Before dawn on October 24, 1841, Orson Hyde scaled the Mount of Olives outside Jerusalem. There, as the sun rose, he wrote and recited a prayer, which said in part,
O Lord! Thy servant has been obedient to the heavenly vision which Thou gavest him in his native land; and under the shadow of Thine outstretched arm, he has safely arrived in this place to dedicate and consecrate this land unto Thee, for the gathering together of Judah’s scattered remnants, according to the predictions of the holy Prophets—for the building up of Jerusalem again after it has been trodden down by the Gentiles so long, and for rearing a Temple in honor of Thy name.
In imitation of Jacob and Joshua, he then built a small pile of stones in commemoration of his dedicatory prayer. Then Hyde descended the mount and headed for a ship that would bear him to Europe, and ultimately back to the United States, where he made his way to Illinois. Until 1846, Nauvoo, Illinois served as the headquarters of the Church of Jesus Christ of Latter-day Saints (often called the Mormon or LDS church) and Orson Hyde there stood as a member of the church’s Quorum of the Twelve Apostles in service to Joseph Smith, the church’s founder, president, and prophet.
In this passage, at least, Hyde expresses the “Christian Zionism” that is the subject of Wilfred McClay’s essay. The phrase describes a Christian confidence that the restoration of the nation of Israel confirms God’s particular relationship with the Jewish people as evidence of God’s salvific relationship with all humanity.
But that is not the whole story. Let us return to Hyde on the Mount of Olives, and see the rest of his prayer:
Let Thy great kindness conquer and subdue the unbelief of Thy people. Do Thou take from them their stony heart, and give them a heart of flesh; and may the Sun of Thy favor dispel the cold mists of darkness which have beclouded their atmosphere. Incline them to gather in upon this land according to Thy word. Let them come like clouds and like doves to their windows.
Hyde did not only dedicate the Ottoman territory then called Palestine for the restoration of the nation of Israel; he dedicated it for the preaching of his gospel and prayed that the very Jews who would rebuild Jerusalem would recognize the truth of Joseph Smith’s Christian restoration.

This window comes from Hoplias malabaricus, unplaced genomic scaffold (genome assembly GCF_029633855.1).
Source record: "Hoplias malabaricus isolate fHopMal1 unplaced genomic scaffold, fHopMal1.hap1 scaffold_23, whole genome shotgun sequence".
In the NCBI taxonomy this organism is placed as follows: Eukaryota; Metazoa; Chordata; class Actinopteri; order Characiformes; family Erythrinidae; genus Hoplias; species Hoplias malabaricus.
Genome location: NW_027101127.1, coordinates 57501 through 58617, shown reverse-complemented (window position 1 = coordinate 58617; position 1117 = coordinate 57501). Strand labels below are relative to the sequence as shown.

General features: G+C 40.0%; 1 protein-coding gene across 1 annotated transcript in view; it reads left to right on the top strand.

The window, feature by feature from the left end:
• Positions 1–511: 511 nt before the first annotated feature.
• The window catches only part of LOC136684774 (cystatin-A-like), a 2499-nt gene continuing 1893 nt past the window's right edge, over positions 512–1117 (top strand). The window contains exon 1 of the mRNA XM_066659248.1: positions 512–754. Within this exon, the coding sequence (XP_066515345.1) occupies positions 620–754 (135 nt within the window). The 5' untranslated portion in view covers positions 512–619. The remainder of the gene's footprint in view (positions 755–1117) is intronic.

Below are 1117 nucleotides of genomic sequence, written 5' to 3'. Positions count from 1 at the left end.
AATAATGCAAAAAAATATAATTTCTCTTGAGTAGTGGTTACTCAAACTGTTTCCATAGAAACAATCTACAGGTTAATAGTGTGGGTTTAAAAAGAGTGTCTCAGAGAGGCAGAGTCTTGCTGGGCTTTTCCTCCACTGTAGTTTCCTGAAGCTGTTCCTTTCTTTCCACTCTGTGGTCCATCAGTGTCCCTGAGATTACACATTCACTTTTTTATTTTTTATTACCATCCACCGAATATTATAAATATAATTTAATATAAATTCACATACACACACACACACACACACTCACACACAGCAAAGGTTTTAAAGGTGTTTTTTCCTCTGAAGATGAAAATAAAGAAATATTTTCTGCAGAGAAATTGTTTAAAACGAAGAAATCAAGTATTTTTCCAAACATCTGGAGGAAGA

We find ourselves here before the great conundrum at the heart of Christian Zionism: the tension between particularity and universality. McClay’s essay is admirably layered with caveats and void of overgeneralization, but he is confident that this great conundrum can be managed, a feat premised upon a resuscitation of what McClay calls the “Judeo-Christian tradition,” a bulwark alliance for religious faith and moral traditionalism standing against secularism. I am less confident.
The “Judeo-Christian” tradition is, of course, itself more created than natural, premised on a reading of widely variant religious traditions that deliberately emphasizes their commonalities. It rose to prominence in the early cold war as a way to promote unity within the United States against secular totalitarianism, particularly the Soviet Union. The term “Judeo-Christian” was largely a product of mid-century intellectuals like Will Herberg, Jacques Maritain, and Reinhold Niebuhr, all of whom understood (though the Catholics rather hesitantly) that Christianity shared with Judaism the animating concerns of human dignity and moral discipline, and moreover that the sustenance of democracy would afford man the freedom to nurture religious life. To do that, and to give vitality to the Western democracies, these thinkers tiptoed around the theological particulars that divided them: issues of salvation, sacrament, and afterlife. For the American politicians who invoked it—and it was largely an American production—the “Judeo-Christian tradition” affirmed what President Dwight Eisenhower reportedly declared: “Our form of government has no sense unless it is founded in a deeply felt religious faith, and I don’t care what it is. With us of course it is the Judeo-Christian concept, but it must be a religion with all men are created equal.”
For Eisenhower—and perhaps for McClay—deep concern for democracy and the sacred origins of human equality were sufficiently important to minimize differences of theology and sacrament. But I think the complicated relationship between Mormonism and Judaism (and Protestantism too, for that matter) illustrates something of my skepticism of the movement.